Some of the difficulty in achieving vocal presence during the choruses seemed, to me, to stem from a harshness around 4kHz in the drum overheads, so I dipped out 5dB with a medium-narrow (Q=1.4) peaking filter, just during those sections, to combat this. The outside kick mic was also contributing a bit too much thrashy HF cymbal spill, so a few decibels of that bit the dust too. In addition, though, Alex's wide low-mid peaking cut on the overhead mics at around 140Hz was removing a bit too much warmth from the kit's timbre, while insufficiently tackling both lower-end flabbiness and a woolliness to the snare in particular. Moving the existing high-pass filter up from 100Hz to 170Hz and then narrowing the peaking cut to centre it on 270Hz seemed to improve matters on both counts, and enabled me to mix the overheads a little higher in the balance, binding the whole drum kit together more effectively.
In place of these excisions, I added a brighter, 'stone room'-style reverb patch with a high-pass filtered instance of Cubase's own Reverence convolution processor, as this did a much better job of bonding the different signals into a single, coherent kit sound, as well as adding a nice hint of space. However, listening in mono revealed that the Middle component of the stereo effect return was contributing a rather woolly tone to the drums, so I shelved 4dB out of it using the M/S mode of DDMF's great little LP10 equaliser plug-in. Finally, I applied some automation to the effect-return channel to support the song's long-term dynamics, opening up the drum room more for the pre-chorus and chorus sections.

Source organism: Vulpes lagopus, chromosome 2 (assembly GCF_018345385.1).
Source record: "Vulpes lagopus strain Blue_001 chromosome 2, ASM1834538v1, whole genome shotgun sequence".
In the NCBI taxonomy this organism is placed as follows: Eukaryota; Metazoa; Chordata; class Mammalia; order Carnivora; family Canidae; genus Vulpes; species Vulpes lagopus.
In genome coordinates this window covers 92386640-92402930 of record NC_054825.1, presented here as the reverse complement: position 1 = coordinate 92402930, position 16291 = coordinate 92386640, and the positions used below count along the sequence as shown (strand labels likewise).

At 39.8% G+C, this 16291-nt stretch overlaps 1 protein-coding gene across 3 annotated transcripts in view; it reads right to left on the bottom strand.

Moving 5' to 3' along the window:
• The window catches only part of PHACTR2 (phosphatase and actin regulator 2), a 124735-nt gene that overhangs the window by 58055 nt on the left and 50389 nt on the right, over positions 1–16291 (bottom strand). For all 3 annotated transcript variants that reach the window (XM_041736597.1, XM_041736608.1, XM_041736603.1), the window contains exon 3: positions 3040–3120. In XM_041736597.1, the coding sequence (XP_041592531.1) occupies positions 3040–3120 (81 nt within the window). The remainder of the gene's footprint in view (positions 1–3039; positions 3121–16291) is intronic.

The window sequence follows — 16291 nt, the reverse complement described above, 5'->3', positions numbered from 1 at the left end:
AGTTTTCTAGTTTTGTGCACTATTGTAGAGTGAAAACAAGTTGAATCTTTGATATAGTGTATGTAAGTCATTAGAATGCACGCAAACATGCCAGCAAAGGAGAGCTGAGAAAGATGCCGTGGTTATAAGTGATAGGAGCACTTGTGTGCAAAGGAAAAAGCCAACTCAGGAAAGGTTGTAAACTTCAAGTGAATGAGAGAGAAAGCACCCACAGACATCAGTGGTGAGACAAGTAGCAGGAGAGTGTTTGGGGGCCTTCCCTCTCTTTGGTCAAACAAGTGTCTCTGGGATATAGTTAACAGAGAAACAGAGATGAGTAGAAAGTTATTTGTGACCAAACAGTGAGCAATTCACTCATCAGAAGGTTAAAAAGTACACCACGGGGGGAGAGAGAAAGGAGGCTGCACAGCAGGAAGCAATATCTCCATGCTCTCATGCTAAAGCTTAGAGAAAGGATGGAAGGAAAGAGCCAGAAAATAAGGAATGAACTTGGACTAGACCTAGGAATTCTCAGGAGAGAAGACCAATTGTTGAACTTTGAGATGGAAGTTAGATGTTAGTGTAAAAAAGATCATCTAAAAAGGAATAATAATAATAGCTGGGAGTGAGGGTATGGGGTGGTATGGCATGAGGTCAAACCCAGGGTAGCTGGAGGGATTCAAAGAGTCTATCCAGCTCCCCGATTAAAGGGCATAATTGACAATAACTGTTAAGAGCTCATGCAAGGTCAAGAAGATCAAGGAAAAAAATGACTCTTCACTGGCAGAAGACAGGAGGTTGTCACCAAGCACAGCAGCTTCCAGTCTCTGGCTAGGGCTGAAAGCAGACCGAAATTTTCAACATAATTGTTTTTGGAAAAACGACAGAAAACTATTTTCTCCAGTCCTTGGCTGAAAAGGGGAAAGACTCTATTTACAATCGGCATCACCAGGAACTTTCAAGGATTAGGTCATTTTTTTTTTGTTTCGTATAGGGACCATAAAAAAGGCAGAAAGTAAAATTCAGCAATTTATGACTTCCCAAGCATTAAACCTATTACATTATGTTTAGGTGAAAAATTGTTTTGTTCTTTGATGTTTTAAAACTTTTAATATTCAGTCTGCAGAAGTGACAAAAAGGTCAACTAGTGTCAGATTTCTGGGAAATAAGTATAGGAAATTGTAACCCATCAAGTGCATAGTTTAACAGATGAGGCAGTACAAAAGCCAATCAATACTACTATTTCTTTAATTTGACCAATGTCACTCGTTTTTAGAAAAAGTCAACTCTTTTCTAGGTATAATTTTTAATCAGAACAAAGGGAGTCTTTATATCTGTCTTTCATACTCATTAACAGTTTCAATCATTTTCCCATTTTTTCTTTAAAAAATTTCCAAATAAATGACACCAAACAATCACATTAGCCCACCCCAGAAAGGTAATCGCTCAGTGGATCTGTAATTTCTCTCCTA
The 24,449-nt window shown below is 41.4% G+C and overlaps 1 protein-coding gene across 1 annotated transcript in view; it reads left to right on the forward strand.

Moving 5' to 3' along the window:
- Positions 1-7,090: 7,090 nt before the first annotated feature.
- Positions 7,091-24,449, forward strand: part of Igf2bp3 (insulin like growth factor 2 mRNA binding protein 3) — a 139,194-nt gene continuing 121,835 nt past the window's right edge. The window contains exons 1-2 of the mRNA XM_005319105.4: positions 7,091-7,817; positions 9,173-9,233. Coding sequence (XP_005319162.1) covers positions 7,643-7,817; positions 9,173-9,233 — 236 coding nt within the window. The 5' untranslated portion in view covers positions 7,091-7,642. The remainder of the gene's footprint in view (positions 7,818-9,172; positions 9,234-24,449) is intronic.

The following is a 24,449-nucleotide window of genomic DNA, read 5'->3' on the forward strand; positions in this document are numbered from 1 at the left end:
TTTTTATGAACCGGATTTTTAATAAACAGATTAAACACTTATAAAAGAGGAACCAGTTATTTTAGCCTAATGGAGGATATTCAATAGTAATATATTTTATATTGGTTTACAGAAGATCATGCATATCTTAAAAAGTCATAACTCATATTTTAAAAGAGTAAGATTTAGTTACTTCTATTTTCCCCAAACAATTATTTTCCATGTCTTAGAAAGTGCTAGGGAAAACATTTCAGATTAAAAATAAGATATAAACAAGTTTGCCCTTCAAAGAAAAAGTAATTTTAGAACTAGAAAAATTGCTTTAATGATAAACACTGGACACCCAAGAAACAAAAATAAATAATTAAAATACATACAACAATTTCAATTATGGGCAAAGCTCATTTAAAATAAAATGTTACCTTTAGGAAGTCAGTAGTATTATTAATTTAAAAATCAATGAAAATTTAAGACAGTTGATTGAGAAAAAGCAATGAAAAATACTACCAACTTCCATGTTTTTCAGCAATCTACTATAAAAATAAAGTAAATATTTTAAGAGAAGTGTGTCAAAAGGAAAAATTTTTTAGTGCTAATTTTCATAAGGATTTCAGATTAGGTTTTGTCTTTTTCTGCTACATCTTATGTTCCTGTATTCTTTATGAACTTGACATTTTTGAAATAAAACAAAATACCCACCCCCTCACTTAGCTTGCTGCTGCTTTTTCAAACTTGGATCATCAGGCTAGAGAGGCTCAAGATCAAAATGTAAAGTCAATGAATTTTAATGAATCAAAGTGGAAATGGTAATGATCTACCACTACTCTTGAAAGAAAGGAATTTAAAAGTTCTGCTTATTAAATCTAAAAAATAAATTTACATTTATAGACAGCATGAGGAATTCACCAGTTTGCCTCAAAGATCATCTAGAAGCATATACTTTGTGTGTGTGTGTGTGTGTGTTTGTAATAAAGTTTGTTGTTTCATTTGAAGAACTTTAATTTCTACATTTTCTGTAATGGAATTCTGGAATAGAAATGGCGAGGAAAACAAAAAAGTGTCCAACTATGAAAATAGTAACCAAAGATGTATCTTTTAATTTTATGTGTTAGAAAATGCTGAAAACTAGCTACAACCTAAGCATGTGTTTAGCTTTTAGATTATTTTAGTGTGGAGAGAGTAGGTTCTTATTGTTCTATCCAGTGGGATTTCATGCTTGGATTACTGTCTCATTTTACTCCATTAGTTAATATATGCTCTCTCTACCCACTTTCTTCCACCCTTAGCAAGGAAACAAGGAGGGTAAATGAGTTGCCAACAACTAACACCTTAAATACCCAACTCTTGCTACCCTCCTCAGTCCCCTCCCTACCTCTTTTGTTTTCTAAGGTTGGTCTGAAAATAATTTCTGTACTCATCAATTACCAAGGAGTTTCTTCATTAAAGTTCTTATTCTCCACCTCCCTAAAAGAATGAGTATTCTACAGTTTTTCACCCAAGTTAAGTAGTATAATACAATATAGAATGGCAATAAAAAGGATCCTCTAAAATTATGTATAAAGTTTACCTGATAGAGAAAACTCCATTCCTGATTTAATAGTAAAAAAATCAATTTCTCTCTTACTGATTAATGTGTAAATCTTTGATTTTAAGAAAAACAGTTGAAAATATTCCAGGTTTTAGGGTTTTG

My only significant remaining concerns with the drums related to their transients. In the first instance, the snare's 'bite' didn't quite seem to balance that of the kick drum, where I felt both were equally important to the groove. Fortunately, the compression settings on the snare group channel (both over-snare and under-snare mics had been recorded) showed that Alex had used quite short 1ms attack times, so it was easy to reinstate a bit of leading edge by just inching those up to 6ms.